Wednesday, May 30, 2007

Business Jet Charters

We help a lot of executives make flights that they can't talk about, for one reason or another. As part of the service (and to avoid insider trading sanctions from the SEC) we can't talk about them either, but here are some general ideas of what executives, CEO's, and business men and women do when they charter a flight.

First of all, business is business. If you're part of a publicly traded company, you know that the executive is spending a great deal of time acquiring other companies to get the annual growth rate that keeps the shareholders happy. Lots of times, you need a CEO from Philadelphia, CFO from Seattle, and lots of lawyers from Texas to come together in middle America to look at an undervalued company in search of a buyer. This is where the air charter business comes in. Some executives are known by name, and their movements are reported back to the media and the competition. The last thing today's executive wants is to find out that the acquisition planned to boost the quarterly report has been stolen by the competition because of a news leak. There is more than one reason a chartered jet is also known as a "private" jet.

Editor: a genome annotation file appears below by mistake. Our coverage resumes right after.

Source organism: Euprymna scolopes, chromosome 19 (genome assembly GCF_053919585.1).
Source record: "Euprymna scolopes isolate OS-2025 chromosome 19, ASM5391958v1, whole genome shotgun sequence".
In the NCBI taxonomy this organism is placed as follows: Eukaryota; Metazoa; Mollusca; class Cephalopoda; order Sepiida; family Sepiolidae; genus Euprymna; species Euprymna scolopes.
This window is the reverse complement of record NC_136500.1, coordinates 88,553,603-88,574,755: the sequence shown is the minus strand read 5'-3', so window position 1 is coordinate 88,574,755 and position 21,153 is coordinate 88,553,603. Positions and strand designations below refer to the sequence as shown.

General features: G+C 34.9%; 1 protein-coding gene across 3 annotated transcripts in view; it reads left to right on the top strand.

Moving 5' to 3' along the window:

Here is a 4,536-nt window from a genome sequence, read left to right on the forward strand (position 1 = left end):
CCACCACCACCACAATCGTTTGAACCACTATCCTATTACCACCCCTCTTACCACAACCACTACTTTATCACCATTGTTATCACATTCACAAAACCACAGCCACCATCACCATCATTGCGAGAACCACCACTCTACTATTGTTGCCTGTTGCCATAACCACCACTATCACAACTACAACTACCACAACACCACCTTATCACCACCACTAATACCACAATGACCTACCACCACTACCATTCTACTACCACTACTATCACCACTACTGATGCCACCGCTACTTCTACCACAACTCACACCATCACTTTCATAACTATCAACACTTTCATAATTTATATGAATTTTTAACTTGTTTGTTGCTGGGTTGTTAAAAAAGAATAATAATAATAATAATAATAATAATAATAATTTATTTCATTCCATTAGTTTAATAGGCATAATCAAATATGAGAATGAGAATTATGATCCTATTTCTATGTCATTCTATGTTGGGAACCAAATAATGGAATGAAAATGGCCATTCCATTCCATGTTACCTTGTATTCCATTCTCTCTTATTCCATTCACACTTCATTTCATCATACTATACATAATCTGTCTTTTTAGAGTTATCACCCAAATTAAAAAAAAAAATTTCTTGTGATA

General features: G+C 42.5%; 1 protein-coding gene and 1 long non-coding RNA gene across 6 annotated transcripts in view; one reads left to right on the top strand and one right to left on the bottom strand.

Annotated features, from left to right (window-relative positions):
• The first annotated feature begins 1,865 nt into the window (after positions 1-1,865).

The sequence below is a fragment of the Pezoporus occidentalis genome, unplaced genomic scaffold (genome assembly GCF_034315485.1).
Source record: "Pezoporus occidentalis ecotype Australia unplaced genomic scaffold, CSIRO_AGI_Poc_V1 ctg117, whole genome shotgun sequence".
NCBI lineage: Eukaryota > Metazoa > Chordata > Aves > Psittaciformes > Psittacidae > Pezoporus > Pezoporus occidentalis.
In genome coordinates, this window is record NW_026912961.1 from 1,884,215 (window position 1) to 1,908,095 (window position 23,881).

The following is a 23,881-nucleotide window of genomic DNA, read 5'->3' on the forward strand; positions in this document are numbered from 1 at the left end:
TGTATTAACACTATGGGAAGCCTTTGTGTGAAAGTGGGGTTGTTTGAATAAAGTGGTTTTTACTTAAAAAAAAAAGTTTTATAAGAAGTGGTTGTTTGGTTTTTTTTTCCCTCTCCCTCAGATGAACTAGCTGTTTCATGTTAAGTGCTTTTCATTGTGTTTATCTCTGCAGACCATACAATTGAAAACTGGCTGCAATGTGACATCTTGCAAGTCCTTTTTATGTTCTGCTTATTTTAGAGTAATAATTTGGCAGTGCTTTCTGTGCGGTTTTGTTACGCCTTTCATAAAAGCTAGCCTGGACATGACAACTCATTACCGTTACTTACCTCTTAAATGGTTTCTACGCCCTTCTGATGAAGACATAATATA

Second, business is global, and things happen. Some problems literally cost millions of dollars every hour until they are fixed, so if you can get technicians and important people in the air at a moment's notice, you can keep a bad situation from getting worse. People also need expensive parts transported around the world for various reasons. Anyone who's read a business book knows that Federal Express was founded because one guy noticed that lots of air charter flights were being made to transport computer parts that "had to be there overnight."

Third, executives are worth every penny. With all the talk about executive pay, imagine GE without Jack Welch or Microsoft without Bill Gates. Do they fly commercial? An executive lives and breathes the life of the company. The time wasted by a commercial flight can be hundreds of thousands more than the cost of a private jet service. Most jet cabins double as boardrooms before the big meeting, and help the big players get together on the winning strategy. Try doing that when you get bumped to coach and the captain turns on the seat belt light, and you'll never fly commercial again.

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